Rebooting Reboot Workshop
Five years ago I stepped forward to ask a question: How do you build a career that supports the life you want?
To find the answer, I co-founded an unconference called Reboot Workshop. I had just formed my own WordPress company and decided to go freelance to live outside the 9 to 5.
For Reboot, I wanted to create a space for anyone looking for career freedom a way to pursue their passion. A space where anyone can answer and ask questions. I knew I needed help starting my own business, and I knew I had somethings to offer others. So I opened the doors to start the conversation. My business partner, Jim and I brought in a panel of experts to talk about their areas of expertise: Accounting, writing, social enterprise, life/work balance, law.
We got together as a group four or five times over 2011–2014. Sometimes in a networking setting, sometimes as an unconference, sometimes as a panel event. The main thread was there. If you want to build a business, step up and ask questions. It was a great time for it too. With coworking just getting off the ground, with hackathon culture spreading like wildfire, with the start of web training bootcamps it was a time of asking and answering. For each of these things the question being asked was fairly straightforward: “Can these things really make any money?” (Short answer: Yes)
The idea of these things being profitable seemed like a joke when I got started and yet — whether you are aware of it or not — each of these three ground-breaking formats have grown overnight into billion dollar industries. For someone looking to get into startups, or technology, or freelance the opportunities are there like never before. But as these industries grew up something was lost.
I spent the last four years teaching classes at General Assembly, arguably one of the most successful coding bootcamps. I travelled around the world with StartupBus — one of the craziest hackathons. I moved from coworking space to coworking space until New Work City, New York’s first coworking community closed their business, lost in a fray of spaces offering “community” (and only some delivering). Every month I see students and eager participants coming through programs onto New York’s tech startup scene asking the same questions “How do we build a career that makes us happy?”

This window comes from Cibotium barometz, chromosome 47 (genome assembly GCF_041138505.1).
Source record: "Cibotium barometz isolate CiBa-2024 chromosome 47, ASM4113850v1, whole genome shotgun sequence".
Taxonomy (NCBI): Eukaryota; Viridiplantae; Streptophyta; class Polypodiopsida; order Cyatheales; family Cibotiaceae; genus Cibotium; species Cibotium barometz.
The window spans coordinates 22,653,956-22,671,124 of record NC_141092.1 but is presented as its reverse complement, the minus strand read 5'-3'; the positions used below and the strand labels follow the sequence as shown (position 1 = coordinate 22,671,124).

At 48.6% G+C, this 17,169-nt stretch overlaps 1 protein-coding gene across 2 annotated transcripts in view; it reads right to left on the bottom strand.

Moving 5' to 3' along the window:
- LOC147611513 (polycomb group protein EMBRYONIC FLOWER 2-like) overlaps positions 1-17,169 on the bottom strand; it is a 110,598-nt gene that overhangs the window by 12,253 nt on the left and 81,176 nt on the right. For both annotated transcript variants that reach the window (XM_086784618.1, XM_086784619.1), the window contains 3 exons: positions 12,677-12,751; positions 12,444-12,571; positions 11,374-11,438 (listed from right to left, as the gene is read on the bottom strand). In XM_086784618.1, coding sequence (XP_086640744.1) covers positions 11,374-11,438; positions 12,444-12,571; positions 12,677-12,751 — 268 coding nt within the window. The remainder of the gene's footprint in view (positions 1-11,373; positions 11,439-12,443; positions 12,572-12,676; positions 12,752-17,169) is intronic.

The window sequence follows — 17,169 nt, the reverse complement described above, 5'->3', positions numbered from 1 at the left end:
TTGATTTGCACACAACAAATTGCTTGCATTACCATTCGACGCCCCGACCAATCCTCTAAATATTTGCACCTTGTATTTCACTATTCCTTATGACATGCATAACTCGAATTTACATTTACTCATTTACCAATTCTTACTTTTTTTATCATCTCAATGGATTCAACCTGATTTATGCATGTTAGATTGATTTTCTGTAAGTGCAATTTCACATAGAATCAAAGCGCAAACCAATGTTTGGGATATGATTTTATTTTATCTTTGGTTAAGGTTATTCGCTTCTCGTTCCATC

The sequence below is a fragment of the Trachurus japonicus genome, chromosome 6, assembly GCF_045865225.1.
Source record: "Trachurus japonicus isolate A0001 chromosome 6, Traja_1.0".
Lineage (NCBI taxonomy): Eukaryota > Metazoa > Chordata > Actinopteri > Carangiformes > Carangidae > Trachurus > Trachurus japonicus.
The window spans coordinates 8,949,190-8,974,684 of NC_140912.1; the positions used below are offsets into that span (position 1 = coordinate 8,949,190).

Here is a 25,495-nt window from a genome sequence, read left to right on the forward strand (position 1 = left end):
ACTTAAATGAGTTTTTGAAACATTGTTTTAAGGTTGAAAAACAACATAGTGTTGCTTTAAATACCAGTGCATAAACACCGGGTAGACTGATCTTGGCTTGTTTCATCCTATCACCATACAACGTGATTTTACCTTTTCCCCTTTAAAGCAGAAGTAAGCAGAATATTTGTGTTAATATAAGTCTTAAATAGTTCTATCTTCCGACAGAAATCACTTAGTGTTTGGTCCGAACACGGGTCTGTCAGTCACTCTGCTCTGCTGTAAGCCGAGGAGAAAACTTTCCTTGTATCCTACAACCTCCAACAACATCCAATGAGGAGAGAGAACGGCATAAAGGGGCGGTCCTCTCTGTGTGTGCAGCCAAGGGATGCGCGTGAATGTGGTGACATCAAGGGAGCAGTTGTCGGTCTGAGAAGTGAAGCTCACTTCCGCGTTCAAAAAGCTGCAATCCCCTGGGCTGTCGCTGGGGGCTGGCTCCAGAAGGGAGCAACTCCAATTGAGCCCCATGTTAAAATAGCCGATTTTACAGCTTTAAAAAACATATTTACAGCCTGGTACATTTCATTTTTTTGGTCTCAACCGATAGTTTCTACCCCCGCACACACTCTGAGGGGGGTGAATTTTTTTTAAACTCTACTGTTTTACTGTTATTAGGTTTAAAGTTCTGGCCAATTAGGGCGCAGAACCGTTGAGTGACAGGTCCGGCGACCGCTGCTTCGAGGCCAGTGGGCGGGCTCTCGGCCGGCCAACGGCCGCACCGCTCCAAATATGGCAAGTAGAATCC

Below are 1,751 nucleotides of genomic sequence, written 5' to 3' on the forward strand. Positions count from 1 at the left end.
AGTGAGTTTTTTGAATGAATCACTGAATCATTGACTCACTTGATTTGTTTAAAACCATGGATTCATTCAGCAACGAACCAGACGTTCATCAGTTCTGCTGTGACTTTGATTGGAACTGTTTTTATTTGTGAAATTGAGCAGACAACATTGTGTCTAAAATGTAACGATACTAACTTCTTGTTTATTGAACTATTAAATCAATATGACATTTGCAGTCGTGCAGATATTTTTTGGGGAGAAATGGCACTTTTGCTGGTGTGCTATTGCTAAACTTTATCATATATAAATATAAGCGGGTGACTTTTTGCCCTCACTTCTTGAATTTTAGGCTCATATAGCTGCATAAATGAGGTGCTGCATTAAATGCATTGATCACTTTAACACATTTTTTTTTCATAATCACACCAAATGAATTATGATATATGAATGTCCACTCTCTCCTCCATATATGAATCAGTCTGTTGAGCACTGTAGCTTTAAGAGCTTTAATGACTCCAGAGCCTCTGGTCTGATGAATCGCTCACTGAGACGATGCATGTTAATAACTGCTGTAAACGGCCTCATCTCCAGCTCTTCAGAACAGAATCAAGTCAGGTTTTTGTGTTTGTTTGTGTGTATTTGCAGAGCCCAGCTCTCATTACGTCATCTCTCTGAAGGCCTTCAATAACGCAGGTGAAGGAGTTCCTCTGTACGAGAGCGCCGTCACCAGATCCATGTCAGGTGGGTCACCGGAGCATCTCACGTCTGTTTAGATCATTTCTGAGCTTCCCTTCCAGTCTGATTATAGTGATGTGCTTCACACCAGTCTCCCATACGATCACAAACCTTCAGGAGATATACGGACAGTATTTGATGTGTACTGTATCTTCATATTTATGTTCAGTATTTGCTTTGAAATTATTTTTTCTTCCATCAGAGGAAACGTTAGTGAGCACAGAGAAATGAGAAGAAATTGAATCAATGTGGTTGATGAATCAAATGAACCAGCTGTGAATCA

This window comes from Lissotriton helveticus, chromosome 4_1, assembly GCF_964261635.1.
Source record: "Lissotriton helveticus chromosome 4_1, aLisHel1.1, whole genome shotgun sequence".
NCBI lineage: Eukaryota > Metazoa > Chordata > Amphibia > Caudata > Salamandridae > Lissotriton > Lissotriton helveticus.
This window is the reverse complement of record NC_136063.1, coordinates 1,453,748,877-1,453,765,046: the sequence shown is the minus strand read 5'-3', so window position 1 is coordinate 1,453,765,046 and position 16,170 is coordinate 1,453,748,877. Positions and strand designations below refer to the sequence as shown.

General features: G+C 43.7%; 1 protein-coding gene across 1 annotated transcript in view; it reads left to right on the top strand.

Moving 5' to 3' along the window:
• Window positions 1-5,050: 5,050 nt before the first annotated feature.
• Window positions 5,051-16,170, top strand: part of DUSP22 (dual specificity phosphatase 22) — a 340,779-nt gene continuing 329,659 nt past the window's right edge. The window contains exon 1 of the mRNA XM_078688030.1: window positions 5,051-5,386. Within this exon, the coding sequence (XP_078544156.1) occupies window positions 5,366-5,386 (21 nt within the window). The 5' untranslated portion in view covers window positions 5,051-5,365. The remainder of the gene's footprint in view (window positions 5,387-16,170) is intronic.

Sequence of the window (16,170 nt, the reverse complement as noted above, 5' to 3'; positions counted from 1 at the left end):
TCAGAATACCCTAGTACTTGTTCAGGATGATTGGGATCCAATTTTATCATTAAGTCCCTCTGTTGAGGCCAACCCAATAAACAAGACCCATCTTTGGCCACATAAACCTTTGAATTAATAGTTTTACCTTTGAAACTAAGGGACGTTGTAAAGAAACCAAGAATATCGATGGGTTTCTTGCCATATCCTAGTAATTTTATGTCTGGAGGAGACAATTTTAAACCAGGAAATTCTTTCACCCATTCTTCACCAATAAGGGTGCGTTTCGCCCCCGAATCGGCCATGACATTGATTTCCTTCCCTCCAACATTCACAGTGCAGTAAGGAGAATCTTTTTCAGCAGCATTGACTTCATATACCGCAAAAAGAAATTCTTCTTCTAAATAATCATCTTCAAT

In a way, that question gets harder to answer every year because while the opportunities exist, the road to success is hard to navigate and becomes more challenging in a crowded space. The gravity of the New York Tech scene has shifted. Ever since New Work City closed, there’s been a real lack of center to it all. There is no common ground for people from different disciplines to meet and talk. There’s still the New York Tech Meetup. Coding bootcamps are bigger than ever, coworking is a worldwide phenomenon, but what’s next? Where can people who are just getting a start (or who are still thinking about their options) go to ask the questions? How do you get started and how do you keep sharp?
For many the real question on the table now is: “How do you build a community around innovation?”
I’ve heard this question asked by Universities, Museums, Fortune 500 companies, Startups, Nonprofits. Too often the answer seems cheap and empty. It’s easy to get seduced by the startup life if you’re not in it. You walk into a coworking space and you see ping pong and a beer tap and go “Is this really what work can be?” For anyone in the space, the challenges hidden beneath the surface become apparent quickly, but only when you ask the right questions. In 2016 there’s a real desire, a hunger now for doing something real, something you care about. People want to feel like they’re part of something bigger.
My colleagues and I talk about it in the little touches. When you walk into a place and the words roll off their tongue “community” and for those of us paying attention it can sometimes be an empty word. Is community really just a bunch of people together in a room? It wasn’t five years ago. Right now, 99% of all businesses in New York are small businesses. Yet where is the small business and freelance community that came up around coworking five years ago? Where do freelance web developers (or writers, or designers, or artists) go when they’re looking for clients? How do these people (people like myself) save themselves from burnout and create a sustainable life for themselves?
The truth is the community exists. The answers are out there.
is a better time than ever to start your own business.
is a better time than ever to learn a new skill.
is a better time than ever to ask the right questions.
Five years ago I asked the question: “How do you build a career that supports the life you want?”
I found the answer but I have a question for you.
What do you have to offer?
Reboot Workshop is a day-long unconference. Come expecting to learn, share, and ask questions.